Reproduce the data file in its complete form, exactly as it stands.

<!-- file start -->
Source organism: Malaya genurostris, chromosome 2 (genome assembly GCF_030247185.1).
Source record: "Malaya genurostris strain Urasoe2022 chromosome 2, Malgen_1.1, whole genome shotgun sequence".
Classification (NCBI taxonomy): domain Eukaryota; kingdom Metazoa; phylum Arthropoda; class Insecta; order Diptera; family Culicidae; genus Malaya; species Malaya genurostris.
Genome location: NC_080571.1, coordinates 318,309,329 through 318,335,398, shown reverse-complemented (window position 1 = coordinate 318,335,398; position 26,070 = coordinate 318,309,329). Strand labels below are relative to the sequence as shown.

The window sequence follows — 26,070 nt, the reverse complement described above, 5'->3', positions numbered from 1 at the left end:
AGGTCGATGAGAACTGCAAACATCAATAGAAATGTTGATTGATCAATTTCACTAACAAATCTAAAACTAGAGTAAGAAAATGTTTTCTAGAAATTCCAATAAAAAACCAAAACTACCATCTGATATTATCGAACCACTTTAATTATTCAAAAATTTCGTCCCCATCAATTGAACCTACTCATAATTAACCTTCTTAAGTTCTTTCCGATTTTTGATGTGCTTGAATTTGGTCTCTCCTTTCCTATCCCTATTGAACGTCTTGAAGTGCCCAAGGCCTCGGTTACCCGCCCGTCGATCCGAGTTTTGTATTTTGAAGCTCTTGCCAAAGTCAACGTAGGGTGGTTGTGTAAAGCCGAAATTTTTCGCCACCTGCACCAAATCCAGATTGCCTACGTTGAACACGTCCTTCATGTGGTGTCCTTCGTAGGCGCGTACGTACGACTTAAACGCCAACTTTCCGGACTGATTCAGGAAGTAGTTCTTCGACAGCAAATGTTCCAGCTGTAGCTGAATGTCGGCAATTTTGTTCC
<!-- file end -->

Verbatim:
Source organism: Malaya genurostris, chromosome 2 (genome assembly GCF_030247185.1).
Source record: "Malaya genurostris strain Urasoe2022 chromosome 2, Malgen_1.1, whole genome shotgun sequence".
Classification (NCBI taxonomy): domain Eukaryota; kingdom Metazoa; phylum Arthropoda; class Insecta; order Diptera; family Culicidae; genus Malaya; species Malaya genurostris.
Genome location: NC_080571.1, coordinates 318,309,329 through 318,335,398, shown reverse-complemented (window position 1 = coordinate 318,335,398; position 26,070 = coordinate 318,309,329). Strand labels below are relative to the sequence as shown.

The window sequence follows — 26,070 nt, the reverse complement described above, 5'->3', positions numbered from 1 at the left end:
AGGTCGATGAGAACTGCAAACATCAATAGAAATGTTGATTGATCAATTTCACTAACAAATCTAAAACTAGAGTAAGAAAATGTTTTCTAGAAATTCCAATAAAAAACCAAAACTACCATCTGATATTATCGAACCACTTTAATTATTCAAAAATTTCGTCCCCATCAATTGAACCTACTCATAATTAACCTTCTTAAGTTCTTTCCGATTTTTGATGTGCTTGAATTTGGTCTCTCCTTTCCTATCCCTATTGAACGTCTTGAAGTGCCCAAGGCCTCGGTTACCCGCCCGTCGATCCGAGTTTTGTATTTTGAAGCTCTTGCCAAAGTCAACGTAGGGTGGTTGTGTAAAGCCGAAATTTTTCGCCACCTGCACCAAATCCAGATTGCCTACGTTGAACACGTCCTTCATGTGGTGTCCTTCGTAGGCGCGTACGTACGACTTAAACGCCAACTTTCCGGACTGATTCAGGAAGTAGTTCTTCGACAGCAAATGTTCCAGCTGTAGCTGAATGTCGGCAATTTTGTTCC